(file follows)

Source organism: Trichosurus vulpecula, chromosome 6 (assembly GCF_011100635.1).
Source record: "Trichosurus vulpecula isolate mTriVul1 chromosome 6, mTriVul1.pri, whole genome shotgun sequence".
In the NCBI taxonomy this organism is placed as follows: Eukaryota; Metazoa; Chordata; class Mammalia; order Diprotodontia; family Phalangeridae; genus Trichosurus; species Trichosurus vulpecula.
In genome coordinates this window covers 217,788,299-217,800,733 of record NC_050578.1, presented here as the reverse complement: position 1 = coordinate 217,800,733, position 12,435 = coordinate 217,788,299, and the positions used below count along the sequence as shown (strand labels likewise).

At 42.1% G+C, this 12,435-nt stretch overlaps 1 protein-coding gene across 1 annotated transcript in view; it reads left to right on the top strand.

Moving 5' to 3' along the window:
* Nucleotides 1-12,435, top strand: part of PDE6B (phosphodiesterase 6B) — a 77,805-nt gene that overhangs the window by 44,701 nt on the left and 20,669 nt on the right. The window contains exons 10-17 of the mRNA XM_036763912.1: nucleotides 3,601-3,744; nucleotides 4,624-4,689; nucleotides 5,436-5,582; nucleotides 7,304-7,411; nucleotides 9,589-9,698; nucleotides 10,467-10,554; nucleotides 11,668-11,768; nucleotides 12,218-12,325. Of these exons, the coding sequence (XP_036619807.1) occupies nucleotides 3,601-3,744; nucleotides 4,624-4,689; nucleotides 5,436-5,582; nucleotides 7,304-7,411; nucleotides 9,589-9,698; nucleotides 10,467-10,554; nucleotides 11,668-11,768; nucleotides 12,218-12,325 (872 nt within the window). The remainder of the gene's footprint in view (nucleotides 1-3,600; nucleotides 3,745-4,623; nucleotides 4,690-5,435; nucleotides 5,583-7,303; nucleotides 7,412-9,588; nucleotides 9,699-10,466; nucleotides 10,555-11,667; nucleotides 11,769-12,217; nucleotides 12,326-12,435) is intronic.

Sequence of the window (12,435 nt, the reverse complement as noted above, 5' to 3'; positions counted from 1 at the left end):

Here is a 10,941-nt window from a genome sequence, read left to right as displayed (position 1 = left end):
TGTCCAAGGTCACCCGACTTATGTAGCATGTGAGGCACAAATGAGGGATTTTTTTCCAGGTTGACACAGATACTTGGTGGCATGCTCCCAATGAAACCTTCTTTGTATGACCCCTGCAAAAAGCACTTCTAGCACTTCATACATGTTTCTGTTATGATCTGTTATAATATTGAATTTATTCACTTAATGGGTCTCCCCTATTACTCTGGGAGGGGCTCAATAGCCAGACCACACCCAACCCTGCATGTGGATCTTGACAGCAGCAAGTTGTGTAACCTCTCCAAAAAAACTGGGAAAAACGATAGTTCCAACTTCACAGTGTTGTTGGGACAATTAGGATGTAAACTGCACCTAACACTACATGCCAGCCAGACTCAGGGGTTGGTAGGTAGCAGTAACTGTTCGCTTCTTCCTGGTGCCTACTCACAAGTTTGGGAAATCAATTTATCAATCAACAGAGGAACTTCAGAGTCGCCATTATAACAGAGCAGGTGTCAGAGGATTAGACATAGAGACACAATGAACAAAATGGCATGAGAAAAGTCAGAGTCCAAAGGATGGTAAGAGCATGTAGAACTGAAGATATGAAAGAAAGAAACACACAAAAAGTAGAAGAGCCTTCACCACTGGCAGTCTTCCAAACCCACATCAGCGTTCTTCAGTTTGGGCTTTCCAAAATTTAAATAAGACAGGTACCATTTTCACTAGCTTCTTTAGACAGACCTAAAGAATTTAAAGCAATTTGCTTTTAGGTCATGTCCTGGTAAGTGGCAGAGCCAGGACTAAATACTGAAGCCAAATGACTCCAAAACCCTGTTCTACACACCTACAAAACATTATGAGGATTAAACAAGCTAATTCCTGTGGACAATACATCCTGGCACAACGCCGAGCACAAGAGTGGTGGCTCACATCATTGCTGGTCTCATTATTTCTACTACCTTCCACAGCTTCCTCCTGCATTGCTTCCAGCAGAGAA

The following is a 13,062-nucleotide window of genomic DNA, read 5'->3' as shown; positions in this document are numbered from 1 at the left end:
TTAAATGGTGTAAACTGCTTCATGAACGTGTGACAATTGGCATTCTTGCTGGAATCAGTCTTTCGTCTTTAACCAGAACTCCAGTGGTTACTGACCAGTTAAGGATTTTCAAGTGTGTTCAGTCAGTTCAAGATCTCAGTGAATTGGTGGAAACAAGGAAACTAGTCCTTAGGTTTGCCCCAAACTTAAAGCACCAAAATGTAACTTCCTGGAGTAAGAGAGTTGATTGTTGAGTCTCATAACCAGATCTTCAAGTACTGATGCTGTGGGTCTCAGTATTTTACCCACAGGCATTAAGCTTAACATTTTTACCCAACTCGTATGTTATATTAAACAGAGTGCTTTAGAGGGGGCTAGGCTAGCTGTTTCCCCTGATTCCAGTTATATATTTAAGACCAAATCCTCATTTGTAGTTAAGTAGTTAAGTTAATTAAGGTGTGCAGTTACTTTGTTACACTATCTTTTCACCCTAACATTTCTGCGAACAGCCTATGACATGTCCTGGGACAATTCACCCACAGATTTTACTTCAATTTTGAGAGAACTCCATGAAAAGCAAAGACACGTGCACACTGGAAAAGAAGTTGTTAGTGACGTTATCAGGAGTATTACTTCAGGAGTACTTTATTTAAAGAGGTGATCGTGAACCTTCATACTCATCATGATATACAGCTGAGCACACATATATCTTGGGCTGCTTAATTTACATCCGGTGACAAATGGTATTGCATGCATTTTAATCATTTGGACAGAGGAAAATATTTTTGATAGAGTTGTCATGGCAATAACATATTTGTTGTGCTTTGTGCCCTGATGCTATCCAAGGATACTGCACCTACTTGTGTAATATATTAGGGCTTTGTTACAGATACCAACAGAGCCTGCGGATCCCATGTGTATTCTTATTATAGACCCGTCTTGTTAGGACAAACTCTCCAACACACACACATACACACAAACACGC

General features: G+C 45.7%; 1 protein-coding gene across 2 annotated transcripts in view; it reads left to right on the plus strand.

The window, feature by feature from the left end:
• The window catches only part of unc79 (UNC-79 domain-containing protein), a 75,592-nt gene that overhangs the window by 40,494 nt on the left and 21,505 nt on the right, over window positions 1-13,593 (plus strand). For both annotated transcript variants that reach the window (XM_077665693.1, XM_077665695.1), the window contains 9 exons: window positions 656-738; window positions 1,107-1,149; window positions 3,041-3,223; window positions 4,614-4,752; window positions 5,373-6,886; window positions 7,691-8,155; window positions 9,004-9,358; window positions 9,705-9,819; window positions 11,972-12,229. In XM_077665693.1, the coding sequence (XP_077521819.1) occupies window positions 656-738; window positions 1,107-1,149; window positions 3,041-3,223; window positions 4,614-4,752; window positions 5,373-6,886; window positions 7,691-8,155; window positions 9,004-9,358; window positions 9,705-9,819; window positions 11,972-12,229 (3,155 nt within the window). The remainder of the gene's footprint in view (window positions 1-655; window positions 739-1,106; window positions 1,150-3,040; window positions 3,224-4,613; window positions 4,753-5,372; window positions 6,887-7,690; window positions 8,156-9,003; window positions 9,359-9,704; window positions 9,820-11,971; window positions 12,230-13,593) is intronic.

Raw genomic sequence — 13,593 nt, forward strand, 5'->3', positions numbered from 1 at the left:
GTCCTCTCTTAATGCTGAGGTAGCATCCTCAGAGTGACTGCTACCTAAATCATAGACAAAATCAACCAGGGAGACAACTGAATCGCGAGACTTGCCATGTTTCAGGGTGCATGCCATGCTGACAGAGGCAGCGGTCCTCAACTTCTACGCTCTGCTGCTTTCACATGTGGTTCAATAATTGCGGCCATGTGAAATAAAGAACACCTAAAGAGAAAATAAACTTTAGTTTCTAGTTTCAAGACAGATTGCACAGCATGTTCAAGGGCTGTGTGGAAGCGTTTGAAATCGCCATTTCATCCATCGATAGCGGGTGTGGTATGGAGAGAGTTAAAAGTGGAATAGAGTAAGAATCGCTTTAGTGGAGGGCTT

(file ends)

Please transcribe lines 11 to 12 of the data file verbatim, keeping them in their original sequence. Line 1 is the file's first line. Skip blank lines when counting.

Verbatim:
The following is a 13,062-nucleotide window of genomic DNA, read 5'->3' as shown; positions in this document are numbered from 1 at the left end:
TTAAATGGTGTAAACTGCTTCATGAACGTGTGACAATTGGCATTCTTGCTGGAATCAGTCTTTCGTCTTTAACCAGAACTCCAGTGGTTACTGACCAGTTAAGGATTTTCAAGTGTGTTCAGTCAGTTCAAGATCTCAGTGAATTGGTGGAAACAAGGAAACTAGTCCTTAGGTTTGCCCCAAACTTAAAGCACCAAAATGTAACTTCCTGGAGTAAGAGAGTTGATTGTTGAGTCTCATAACCAGATCTTCAAGTACTGATGCTGTGGGTCTCAGTATTTTACCCACAGGCATTAAGCTTAACATTTTTACCCAACTCGTATGTTATATTAAACAGAGTGCTTTAGAGGGGGCTAGGCTAGCTGTTTCCCCTGATTCCAGTTATATATTTAAGACCAAATCCTCATTTGTAGTTAAGTAGTTAAGTTAATTAAGGTGTGCAGTTACTTTGTTACACTATCTTTTCACCCTAACATTTCTGCGAACAGCCTATGACATGTCCTGGGACAATTCACCCACAGATTTTACTTCAATTTTGAGAGAACTCCATGAAAAGCAAAGACACGTGCACACTGGAAAAGAAGTTGTTAGTGACGTTATCAGGAGTATTACTTCAGGAGTACTTTATTTAAAGAGGTGATCGTGAACCTTCATACTCATCATGATATACAGCTGAGCACACATATATCTTGGGCTGCTTAATTTACATCCGGTGACAAATGGTATTGCATGCATTTTAATCATTTGGACAGAGGAAAATATTTTTGATAGAGTTGTCATGGCAATAACATATTTGTTGTGCTTTGTGCCCTGATGCTATCCAAGGATACTGCACCTACTTGTGTAATATATTAGGGCTTTGTTACAGATACCAACAGAGCCTGCGGATCCCATGTGTATTCTTATTATAGACCCGTCTTGTTAGGACAAACTCTCCAACACACACACATACACACAAACACGC